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The War You Dont See explores in graphic detail the role of the media in imperialist wars like Iraq and Afghanistan and questions why so many journalists subscribe to the ideologies of their governments in the reporting of those wars. It also challenges the reporting of war crimes, especially those committed by western powers. It is first and foremost a film about truth and justice.
Full details of John Pilger’s work can be found at johnpilger.com
Noam Chomsky is Professor of Linguistics at Massachusetts Institute of Technology. While he is highly esteemed within his first discipline, Chomsky is also widely known as a political commentator and philosopher. He has been a leading critic of US foreign policy since the Vietnam War in the 1960s and has written widely on the use of US power overseas. His books on this topic include Hegemony or Survival and Power and Terror: Post-9/11 Talks and Interviews. He has also published on Cambodia, the Middle East, Central and Latin America, Kosovo and East Timor. Most recently he has written books on anarchism and resistance, including New Worlds of Indigenous Resistance (2010). A full list of publications can be found on Professor Chomsky’s MIT Profile.
We are delighted to announce the arrival of Professor Richard Falk as an Honorary Fellow at ISCI. Richard Falk is professor emeritus of international law and practice at Princeton University, and United Nations Special Rapporteur for the Palestinian Territories. He is the author of many books, including The Six Legal Dimensions of the Vietnam War (1968) and The Costs of War: International Law, the UN, and World Order After Iraq (2007).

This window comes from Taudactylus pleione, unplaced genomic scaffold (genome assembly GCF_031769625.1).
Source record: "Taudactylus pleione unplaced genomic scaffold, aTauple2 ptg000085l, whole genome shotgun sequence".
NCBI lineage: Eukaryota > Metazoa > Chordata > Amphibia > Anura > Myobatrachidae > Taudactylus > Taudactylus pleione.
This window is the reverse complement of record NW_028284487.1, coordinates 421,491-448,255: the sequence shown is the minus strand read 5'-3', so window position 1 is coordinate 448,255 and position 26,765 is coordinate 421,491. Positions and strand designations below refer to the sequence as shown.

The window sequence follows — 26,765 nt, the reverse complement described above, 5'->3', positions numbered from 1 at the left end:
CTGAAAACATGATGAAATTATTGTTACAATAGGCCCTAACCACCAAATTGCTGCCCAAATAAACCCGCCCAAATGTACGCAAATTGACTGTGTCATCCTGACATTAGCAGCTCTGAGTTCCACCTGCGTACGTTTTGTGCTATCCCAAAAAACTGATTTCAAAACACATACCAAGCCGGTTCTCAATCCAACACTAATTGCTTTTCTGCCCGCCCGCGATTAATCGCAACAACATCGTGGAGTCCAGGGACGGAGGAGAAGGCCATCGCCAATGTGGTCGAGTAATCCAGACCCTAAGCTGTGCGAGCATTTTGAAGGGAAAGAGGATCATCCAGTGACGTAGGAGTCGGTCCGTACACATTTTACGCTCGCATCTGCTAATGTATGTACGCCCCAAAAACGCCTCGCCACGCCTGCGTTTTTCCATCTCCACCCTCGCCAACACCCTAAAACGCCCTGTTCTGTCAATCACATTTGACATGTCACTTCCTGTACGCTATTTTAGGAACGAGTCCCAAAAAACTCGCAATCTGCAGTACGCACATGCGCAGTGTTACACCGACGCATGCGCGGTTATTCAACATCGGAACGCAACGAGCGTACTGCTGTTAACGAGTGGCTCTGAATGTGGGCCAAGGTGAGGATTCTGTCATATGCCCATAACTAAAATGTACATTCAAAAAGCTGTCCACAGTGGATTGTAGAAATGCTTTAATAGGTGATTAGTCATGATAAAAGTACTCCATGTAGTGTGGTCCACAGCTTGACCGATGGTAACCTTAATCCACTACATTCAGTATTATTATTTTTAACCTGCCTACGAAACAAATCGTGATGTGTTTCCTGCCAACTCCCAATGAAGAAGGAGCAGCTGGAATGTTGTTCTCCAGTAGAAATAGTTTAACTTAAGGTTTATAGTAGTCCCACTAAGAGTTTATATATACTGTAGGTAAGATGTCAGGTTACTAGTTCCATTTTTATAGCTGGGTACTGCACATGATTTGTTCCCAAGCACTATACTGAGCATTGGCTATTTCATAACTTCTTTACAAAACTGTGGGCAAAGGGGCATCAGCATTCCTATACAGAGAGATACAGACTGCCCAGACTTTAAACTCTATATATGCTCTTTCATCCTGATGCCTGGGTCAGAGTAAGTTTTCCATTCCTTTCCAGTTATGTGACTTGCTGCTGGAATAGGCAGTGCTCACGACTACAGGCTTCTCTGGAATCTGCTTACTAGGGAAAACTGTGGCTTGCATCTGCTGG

It was with great sadness that we at ISCI learnt of the death Stan Cohen, Emeritus Professor of Sociology and one of our honorary fellows. Stan passed away, after a long illness, on 7th January 2013.
Stan Cohen made outstanding contributions to several areas of sociology and criminology, and not least to the study of state crime. His 1993 article ‘Human rights and Crimes of the State: the Culture of Denial,’ and his book States of Denial (2001) were key works in the emergence of state crime studies within criminology, and remain among the mos important works in the field. Although he was in poor health for many years, Stan continued to contribute actively to the study of criminology and human rights. He will be greatly missed.